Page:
Worked With:

Elyes Gabel


Seth MacFarlane


Amy Schumer


Thora Birch


Kathleen Robertson


Jason Biggs


Bryan Greenberg


John Cho


Bob Stephenson


Joely Fisher


Donald Faison

Eddie Kaye Thomas Biography


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Birth Name: Eddie Kaye Thomas
Born: 10/31/1980
Birth Place: New York City, New York, USA


Thomas made his big screen debut as Young Flaco in Nick Gomez's hard-hitting New York City-set drug fable "illtown" (1996). He would later appear in Noah Baumbach's "Mr. Jealousy" (1998, also set in New York) before landing a supporting role as geeky Arnie in the toothless teen-aimed thriller "The Rage: Carrie 2" (1999).

Thomas reached his widest audience to date with a featured role in the summer hit teen sex comedy "American Pie", playing Finch, a young suburban Michigan resident who compensates for his pubescent awkwardness by aspiring to a sophisticated continental lifestyle, including sipping mochaccinos, riding a Vespa and peppering his droll pronouncements with Latin phrases. The inclusion of Finch's obsessive distaste for the school washrooms set the scene for the film's requisite bathroom humor, pulled off admirably by Thomas, who balanced its questionable taste with a natural flair for physical comedy, while maintaining the strange dignity and disarming charm of his oddball character. Finch comes out a winner in the film's central sexual quest, losing his virginity to a well-preserved older woman who appreciates the young man's physical youth and mental maturity. The actor reprised the role for the sequels "American Pie 2" (2001) and "American Wedding" (2003).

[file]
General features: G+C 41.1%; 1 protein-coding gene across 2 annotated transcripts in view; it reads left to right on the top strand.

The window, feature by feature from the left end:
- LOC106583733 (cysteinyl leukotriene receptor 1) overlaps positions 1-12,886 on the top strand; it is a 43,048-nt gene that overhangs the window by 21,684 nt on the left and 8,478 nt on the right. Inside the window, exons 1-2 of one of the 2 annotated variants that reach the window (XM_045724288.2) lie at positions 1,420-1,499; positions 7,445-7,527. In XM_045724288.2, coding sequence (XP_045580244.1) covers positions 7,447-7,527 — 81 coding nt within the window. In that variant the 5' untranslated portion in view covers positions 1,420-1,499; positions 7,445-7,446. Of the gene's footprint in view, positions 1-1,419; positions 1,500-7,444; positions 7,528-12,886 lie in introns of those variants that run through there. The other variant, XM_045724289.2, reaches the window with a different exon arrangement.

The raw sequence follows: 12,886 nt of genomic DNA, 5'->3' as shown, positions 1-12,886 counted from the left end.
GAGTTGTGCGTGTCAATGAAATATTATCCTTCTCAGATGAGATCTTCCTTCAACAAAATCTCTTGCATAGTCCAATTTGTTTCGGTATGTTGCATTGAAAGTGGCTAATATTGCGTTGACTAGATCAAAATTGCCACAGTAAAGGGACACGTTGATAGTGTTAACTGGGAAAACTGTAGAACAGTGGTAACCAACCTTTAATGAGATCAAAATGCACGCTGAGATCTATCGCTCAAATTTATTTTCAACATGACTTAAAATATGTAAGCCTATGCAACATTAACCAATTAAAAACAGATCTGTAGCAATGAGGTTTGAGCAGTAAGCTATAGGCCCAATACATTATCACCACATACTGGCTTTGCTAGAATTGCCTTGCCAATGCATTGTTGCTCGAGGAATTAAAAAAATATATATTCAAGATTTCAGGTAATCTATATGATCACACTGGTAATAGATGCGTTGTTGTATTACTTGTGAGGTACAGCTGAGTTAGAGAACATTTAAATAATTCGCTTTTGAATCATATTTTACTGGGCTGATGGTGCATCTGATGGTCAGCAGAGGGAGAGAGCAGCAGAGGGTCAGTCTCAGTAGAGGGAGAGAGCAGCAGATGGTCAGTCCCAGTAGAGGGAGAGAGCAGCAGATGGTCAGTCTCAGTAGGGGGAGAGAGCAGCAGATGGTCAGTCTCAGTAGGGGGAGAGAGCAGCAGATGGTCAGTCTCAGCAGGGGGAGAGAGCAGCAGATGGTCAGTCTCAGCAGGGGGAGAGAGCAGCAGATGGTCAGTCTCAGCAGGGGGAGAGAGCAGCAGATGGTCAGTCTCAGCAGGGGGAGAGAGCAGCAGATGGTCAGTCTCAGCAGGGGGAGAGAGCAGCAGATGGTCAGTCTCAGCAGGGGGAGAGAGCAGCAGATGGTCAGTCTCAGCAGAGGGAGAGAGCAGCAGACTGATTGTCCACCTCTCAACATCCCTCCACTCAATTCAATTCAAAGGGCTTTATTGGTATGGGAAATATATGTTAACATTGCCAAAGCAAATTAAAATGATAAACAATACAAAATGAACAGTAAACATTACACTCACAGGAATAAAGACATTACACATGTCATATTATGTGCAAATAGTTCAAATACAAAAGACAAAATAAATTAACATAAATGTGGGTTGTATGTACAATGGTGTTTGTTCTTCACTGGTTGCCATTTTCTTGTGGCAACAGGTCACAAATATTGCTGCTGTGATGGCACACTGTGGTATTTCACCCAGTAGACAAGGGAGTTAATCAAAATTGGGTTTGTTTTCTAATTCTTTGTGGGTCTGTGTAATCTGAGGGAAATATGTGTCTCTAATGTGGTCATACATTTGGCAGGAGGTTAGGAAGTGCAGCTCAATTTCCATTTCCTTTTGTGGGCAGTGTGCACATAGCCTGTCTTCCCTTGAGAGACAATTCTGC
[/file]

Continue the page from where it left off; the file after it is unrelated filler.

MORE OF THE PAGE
Thomas appeared as a youth in several other films, ranging from the dramatic (writer-director James Toback's "Black and White" in 2000) to the comedic (with Tom Green in "Freddy Got Fingered" in 2001) to the experimental ("Stolen Summer" in 2002, the first film made by Miramax in conjunction with HBO's "Project Greenlight" documentary series). The actor also had the leading roles in a pair of shortlived TV series, the dramedy "Brutally Normal" (2000) and sit-com "Off Centre" (2001-2003), co-created by "American Pie" scribes Paul and Chris Weitz.